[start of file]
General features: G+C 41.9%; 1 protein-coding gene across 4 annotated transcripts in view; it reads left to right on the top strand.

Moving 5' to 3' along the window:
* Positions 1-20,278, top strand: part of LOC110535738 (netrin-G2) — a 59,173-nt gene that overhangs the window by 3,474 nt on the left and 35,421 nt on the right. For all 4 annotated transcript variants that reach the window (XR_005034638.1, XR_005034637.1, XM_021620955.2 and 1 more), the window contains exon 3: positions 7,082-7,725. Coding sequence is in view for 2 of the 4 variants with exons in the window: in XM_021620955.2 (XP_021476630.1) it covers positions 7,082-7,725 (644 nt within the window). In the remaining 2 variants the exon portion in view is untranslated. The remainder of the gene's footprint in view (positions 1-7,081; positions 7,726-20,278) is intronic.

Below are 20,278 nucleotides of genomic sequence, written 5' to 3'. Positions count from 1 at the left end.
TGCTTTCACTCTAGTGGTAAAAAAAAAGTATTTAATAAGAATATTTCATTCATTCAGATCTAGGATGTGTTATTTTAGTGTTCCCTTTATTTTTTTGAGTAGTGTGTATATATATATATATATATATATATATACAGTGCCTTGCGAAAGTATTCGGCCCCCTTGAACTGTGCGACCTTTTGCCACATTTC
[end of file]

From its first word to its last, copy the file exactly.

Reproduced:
General features: G+C 41.9%; 1 protein-coding gene across 4 annotated transcripts in view; it reads left to right on the top strand.

Moving 5' to 3' along the window:
* Positions 1-20,278, top strand: part of LOC110535738 (netrin-G2) — a 59,173-nt gene that overhangs the window by 3,474 nt on the left and 35,421 nt on the right. For all 4 annotated transcript variants that reach the window (XR_005034638.1, XR_005034637.1, XM_021620955.2 and 1 more), the window contains exon 3: positions 7,082-7,725. Coding sequence is in view for 2 of the 4 variants with exons in the window: in XM_021620955.2 (XP_021476630.1) it covers positions 7,082-7,725 (644 nt within the window). In the remaining 2 variants the exon portion in view is untranslated. The remainder of the gene's footprint in view (positions 1-7,081; positions 7,726-20,278) is intronic.

Below are 20,278 nucleotides of genomic sequence, written 5' to 3'. Positions count from 1 at the left end.
TGCTTTCACTCTAGTGGTAAAAAAAAAGTATTTAATAAGAATATTTCATTCATTCAGATCTAGGATGTGTTATTTTAGTGTTCCCTTTATTTTTTTGAGTAGTGTGTATATATATATATATATATATATATATACAGTGCCTTGCGAAAGTATTCGGCCCCCTTGAACTGTGCGACCTTTTGCCACATTTC